• Essays

    Taught by melodious sonnets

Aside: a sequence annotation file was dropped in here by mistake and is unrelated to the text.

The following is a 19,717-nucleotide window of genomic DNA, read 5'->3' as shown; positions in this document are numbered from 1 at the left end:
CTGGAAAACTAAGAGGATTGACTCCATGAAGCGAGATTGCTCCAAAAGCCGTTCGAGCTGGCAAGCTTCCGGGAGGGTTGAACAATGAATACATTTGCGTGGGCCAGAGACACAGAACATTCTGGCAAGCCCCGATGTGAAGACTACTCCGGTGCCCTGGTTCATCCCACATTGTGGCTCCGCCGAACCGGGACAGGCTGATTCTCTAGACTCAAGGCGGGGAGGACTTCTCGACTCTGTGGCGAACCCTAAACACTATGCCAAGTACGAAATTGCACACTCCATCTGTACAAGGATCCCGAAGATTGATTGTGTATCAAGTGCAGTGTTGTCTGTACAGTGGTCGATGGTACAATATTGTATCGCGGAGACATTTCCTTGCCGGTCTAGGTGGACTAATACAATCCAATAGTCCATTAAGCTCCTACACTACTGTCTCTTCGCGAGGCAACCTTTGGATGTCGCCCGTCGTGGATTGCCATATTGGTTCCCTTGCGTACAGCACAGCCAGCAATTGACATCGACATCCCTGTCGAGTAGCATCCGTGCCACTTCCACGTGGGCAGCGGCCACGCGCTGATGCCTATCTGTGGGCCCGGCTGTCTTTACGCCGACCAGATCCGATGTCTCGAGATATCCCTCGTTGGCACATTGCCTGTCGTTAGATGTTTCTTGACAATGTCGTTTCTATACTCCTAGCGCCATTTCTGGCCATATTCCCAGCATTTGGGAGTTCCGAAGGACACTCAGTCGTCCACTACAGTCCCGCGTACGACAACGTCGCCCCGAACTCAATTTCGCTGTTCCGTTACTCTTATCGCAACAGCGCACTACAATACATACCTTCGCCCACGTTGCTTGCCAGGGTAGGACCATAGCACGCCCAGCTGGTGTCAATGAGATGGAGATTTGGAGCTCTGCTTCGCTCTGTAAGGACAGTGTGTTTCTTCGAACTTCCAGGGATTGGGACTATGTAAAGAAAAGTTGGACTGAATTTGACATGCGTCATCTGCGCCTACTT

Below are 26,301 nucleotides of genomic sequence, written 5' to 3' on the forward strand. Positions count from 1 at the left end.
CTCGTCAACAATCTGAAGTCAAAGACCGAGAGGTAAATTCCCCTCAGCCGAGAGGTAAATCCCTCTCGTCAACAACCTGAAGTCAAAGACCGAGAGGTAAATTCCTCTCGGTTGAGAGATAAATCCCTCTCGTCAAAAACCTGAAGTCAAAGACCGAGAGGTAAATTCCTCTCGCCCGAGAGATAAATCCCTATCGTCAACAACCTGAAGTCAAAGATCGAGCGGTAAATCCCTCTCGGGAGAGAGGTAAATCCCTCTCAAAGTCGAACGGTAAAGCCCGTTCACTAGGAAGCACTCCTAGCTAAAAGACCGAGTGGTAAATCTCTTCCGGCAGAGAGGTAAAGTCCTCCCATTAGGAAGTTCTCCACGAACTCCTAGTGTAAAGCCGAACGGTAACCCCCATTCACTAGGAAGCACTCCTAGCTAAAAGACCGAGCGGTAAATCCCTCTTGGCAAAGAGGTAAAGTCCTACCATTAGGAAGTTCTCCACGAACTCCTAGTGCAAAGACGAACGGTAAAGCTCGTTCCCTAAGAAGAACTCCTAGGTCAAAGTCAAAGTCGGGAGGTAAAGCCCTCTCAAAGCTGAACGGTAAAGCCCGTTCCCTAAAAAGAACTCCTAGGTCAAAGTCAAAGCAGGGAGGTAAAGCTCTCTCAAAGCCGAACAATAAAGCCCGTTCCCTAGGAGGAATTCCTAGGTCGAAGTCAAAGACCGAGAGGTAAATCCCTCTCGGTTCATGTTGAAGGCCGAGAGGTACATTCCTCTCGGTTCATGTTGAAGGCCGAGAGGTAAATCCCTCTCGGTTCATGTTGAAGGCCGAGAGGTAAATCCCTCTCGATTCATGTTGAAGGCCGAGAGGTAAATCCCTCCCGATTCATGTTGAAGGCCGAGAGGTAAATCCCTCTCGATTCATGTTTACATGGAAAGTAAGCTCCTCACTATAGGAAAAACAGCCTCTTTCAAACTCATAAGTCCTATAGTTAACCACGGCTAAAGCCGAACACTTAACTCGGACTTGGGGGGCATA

by Ken Myers [This article originally appeared in the November/December 2017 issue of Touchstone magazine.] No composer in the twentieth century had a greater influence on the English-speaking church’s musical life — and on the presence of sacred texts in concert halls — than did Ralph Vaughan Williams. Born in 1872 to an English rector and the great-granddaughter of the potter Josiah Wedgwood, young Ralph (rhymes with “safe”) studied piano and violin as a boy. At 18, he enrolled in the Royal College of Music before going on to Trinity College, Cambridge. In both settings he was tutored in composition by some of the giants of English Church music in…